Skip to content
My WebMD Sign In, Sign Up

Weight Loss & Diet Plans

Font Size

3 Tactics to Prevent Overeating

What's the best way to keep from binging?
By
WebMD Weight Loss Clinic-Feature
Reviewed by Louise Chang, MD

When it comes to our favorite treat foods, is it out of sight, out of mind -- or does absence make the stomach grow fonder? Some diet experts recommend removing favorite high-calorie foods from your house to lessen temptation and prevent overeating. Others believe that banishing favorite foods only makes you want them more – so you're more likely to binge once you do get your hands on them.

As many things in life, the truth probably rests somewhere in the middle. I personally promote the idea of eating when you're hungry, in a mindful and relaxed state. And I discourage anything related to obsession and deprivation. Yet we all come to the table with our own psychological and physical issues, which can complicate things a bit.

The Chocolate Box Syndrome

Here’s an example of the "absence makes the heart grow fonder" way of approaching favorite foods. About 10 years ago, I met a woman who told me that every time she bought a box of Sees chocolates, she ended up eating the entire box in a day. She asked me what she could do to stop this. I asked her if Sees chocolate was really special to her, and she answered, "Yes, it’s one of my favorite things." I asked her if this was something she let herself have only on rare occasions, and she said yes.

I suggested she try buying a box of Sees chocolates and putting it in her refrigerator or freezer. Then, every time she truly wanted a chocolate, she could sit quietly and really savor one piece. Two weeks later, she happily told me she still had a partially full box of chocolates in her refrigerator. She had enjoyed a handful of pieces and was looking forward to having a few more in the weeks to come. Just knowing she could have one when she truly wanted one gave her comfort and helped prevent her from overeating.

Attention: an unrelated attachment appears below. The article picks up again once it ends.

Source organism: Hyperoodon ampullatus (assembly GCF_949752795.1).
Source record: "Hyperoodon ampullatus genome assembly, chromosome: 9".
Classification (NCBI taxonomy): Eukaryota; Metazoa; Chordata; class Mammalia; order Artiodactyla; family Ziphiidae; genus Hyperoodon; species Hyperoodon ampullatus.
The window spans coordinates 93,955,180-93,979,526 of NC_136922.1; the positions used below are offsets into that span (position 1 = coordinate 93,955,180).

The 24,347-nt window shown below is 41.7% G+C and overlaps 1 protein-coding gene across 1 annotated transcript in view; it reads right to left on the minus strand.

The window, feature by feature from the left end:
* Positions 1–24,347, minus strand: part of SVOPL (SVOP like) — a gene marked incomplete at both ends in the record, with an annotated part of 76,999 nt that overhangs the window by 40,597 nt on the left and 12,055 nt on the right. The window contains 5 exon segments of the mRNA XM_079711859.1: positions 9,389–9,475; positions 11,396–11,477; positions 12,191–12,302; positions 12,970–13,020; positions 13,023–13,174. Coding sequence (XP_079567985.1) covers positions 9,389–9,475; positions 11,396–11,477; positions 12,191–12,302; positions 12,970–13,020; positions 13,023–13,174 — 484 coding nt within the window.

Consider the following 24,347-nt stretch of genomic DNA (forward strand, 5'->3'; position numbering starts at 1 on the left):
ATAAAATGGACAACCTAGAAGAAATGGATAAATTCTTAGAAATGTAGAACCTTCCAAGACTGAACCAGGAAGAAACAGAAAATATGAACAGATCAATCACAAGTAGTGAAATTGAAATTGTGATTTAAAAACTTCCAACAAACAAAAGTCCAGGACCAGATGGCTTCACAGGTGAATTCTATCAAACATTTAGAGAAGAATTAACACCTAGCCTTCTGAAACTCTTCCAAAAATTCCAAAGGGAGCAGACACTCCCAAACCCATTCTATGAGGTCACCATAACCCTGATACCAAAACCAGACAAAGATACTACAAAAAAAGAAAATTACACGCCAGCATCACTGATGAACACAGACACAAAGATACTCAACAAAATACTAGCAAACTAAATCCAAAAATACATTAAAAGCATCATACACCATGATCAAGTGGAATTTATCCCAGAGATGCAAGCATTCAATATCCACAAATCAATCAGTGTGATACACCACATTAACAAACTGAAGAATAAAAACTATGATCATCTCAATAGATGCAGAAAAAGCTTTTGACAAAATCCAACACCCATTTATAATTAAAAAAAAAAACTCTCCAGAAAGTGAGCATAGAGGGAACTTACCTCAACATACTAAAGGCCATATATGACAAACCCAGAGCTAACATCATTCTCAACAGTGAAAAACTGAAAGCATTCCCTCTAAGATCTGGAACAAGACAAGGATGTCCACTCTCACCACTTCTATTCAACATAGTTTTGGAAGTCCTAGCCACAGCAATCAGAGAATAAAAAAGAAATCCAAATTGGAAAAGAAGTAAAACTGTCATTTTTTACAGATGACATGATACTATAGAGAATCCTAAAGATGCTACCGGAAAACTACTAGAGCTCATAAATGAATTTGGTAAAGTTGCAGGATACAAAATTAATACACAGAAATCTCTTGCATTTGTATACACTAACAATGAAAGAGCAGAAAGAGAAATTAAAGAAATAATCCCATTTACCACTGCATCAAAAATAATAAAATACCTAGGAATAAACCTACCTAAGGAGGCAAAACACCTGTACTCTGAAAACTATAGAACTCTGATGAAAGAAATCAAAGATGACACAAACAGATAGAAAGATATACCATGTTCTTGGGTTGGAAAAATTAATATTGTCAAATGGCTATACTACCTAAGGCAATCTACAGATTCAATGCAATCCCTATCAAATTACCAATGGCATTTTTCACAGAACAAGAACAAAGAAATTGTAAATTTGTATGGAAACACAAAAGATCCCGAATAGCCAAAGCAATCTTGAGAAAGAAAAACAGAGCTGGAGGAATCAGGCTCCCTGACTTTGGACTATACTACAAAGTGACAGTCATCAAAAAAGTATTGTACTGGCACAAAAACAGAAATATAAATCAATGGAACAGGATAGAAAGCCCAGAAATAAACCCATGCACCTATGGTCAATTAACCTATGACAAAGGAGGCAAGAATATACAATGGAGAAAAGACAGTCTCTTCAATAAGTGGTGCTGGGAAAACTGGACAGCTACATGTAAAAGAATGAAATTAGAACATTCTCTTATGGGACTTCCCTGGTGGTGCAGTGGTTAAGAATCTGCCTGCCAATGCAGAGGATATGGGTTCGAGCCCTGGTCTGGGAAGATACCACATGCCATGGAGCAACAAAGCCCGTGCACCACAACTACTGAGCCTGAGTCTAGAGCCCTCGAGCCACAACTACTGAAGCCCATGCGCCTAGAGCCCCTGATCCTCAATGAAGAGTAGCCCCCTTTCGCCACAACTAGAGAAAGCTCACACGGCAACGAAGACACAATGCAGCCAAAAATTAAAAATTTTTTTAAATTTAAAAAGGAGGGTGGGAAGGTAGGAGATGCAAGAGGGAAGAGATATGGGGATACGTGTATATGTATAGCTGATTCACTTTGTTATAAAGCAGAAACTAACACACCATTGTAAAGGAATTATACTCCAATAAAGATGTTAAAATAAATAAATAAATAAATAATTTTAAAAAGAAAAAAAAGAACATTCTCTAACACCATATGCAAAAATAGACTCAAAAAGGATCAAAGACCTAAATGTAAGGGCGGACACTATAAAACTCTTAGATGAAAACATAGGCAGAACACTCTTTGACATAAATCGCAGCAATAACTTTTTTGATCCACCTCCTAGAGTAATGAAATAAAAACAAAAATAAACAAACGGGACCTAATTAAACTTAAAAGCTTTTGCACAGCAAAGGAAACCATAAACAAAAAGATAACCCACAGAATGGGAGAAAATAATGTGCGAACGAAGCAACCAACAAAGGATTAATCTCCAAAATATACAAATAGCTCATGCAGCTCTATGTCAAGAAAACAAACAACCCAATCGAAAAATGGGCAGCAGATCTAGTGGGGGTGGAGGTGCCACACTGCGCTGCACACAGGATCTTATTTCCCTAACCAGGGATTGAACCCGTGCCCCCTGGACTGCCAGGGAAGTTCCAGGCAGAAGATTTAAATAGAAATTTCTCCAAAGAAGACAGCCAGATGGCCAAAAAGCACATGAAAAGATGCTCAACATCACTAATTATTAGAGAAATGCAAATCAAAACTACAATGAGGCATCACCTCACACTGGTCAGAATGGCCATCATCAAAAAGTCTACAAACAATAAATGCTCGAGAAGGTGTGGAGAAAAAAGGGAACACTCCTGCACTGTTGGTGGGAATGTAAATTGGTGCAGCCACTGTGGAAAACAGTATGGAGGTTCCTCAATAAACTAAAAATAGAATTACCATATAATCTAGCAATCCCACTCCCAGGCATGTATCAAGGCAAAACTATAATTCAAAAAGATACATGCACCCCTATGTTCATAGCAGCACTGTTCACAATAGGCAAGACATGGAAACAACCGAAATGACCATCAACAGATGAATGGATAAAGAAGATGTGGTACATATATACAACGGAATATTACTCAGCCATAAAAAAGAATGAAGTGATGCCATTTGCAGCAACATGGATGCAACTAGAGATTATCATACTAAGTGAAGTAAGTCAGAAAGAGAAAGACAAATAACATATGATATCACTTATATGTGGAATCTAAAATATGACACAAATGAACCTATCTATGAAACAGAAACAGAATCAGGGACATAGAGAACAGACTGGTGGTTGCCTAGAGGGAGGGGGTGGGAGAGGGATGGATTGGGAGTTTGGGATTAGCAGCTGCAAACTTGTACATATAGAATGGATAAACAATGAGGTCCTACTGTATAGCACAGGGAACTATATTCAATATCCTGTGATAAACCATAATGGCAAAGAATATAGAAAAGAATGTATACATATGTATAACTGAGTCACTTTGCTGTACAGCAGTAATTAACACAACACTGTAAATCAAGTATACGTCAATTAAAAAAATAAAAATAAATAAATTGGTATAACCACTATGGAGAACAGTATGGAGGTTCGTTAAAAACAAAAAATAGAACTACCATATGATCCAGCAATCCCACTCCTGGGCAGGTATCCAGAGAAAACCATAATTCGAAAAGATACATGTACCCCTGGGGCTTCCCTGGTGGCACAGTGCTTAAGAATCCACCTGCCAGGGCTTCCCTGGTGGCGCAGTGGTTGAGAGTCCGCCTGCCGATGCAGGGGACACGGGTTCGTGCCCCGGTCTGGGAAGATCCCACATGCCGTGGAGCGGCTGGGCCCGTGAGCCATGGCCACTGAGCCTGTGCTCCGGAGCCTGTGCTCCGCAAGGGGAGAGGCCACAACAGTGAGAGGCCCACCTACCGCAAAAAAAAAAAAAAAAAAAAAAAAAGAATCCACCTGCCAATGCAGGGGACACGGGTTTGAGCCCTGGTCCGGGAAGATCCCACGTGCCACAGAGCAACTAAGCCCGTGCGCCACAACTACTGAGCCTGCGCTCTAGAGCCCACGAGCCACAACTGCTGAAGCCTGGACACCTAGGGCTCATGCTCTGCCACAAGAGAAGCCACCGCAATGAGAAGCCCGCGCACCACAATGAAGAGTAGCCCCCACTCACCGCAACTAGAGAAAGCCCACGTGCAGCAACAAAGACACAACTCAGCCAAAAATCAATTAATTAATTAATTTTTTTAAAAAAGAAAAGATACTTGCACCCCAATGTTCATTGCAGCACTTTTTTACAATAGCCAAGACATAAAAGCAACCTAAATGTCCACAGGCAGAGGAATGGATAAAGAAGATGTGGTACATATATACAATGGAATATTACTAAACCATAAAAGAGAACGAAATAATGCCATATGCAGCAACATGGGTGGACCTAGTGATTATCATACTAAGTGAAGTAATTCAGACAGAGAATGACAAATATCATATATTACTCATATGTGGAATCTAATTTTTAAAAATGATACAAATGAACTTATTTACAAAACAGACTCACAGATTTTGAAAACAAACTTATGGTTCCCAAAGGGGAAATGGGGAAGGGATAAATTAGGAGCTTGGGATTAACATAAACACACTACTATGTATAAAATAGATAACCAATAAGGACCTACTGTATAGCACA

This technique may not work well for everyone, but it seems to be the ticket for others, myself included. I am not a compulsive eater and I credit this to my "no-deprivation" philosophy. If there's something I really want, and the craving doesn’t go away easily, I let myself have it. I do, however, make light and healthful choices within those cravings when possible (often because of my irritable bowel syndrome). For example, maybe once a year I strongly desire a donut. So I go to a local donut store that sells delicious whole-wheat donuts and, bite by bite, I enjoy eating one.

The Ice Cream Shop Technique

Ice cream: If you have it, they will come -- and eat it until it's gone! Does this describe your house?

Some experts suggest that if there is a certain food you can’t stop eating -- even when you start by carefully portioning out a reasonable serving -- don’t keep it in the house. Every now and then, when you really want some ice cream, order a scoop at an ice cream shop. This way you won’t be tempted to go back for more.

There is always a half-gallon of great-tasting light ice cream in my freezer, by the way. Whoever chooses to enjoy ice cream that day serves themselves some in our very small ice cream dishes. This seems to work for my family.

Today on WebMD

measuring waist
4 tips for shedding yours.
apple cider vinegar
Does it have health benefits?
 
Chocolate truffle
For weight loss, some aren’t so bad after all.
woman holding red dress
24 simple, practical tips.
 
woman shopping fresh produce
Video
butter curl on knife
Quiz
 
eating out healthy
Article
Smiling woman, red hair
Article
 
thumbnail_woman_tossing_spinach
Video
lunchbox
Article
 
What Girls Need To Know About Eating Disorders
Article
teen squeezing into jeans
fitfor Teens
 

Special Sections